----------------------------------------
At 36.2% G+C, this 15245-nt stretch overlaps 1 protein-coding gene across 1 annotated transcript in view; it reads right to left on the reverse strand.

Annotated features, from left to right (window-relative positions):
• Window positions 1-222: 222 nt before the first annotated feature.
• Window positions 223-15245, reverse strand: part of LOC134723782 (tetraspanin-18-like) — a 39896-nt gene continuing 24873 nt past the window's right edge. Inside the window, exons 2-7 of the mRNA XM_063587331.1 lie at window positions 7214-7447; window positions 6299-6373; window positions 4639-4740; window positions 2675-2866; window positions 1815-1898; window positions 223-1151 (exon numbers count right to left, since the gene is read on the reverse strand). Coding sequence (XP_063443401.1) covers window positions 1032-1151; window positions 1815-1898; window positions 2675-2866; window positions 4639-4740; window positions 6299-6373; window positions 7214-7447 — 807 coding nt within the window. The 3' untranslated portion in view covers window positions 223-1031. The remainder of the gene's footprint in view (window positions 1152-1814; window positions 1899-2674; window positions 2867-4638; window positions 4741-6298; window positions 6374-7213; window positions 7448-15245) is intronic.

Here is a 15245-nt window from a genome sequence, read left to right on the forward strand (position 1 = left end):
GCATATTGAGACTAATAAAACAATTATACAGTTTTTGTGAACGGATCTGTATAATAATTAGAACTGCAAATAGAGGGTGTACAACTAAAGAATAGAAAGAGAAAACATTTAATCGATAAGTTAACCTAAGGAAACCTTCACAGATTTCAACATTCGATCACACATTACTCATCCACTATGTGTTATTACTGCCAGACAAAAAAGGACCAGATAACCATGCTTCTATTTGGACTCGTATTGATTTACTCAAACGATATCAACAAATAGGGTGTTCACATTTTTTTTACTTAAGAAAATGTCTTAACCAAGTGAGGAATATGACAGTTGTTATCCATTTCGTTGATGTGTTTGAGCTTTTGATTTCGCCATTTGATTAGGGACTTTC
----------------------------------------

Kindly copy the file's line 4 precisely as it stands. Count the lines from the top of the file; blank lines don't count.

• Window positions 223-15245, reverse strand: part of LOC134723782 (tetraspanin-18-like) — a 39896-nt gene continuing 24873 nt past the window's right edge. Inside the window, exons 2-7 of the mRNA XM_063587331.1 lie at window positions 7214-7447; window positions 6299-6373; window positions 4639-4740; window positions 2675-2866; window positions 1815-1898; window positions 223-1151 (exon numbers count right to left, since the gene is read on the reverse strand). Coding sequence (XP_063443401.1) covers window positions 1032-1151; window positions 1815-1898; window positions 2675-2866; window positions 4639-4740; window positions 6299-6373; window positions 7214-7447 — 807 coding nt within the window. The 3' untranslated portion in view covers window positions 223-1031. The remainder of the gene's footprint in view (window positions 1152-1814; window positions 1899-2674; window positions 2867-4638; window positions 4741-6298; window positions 6374-7213; window positions 7448-15245) is intronic.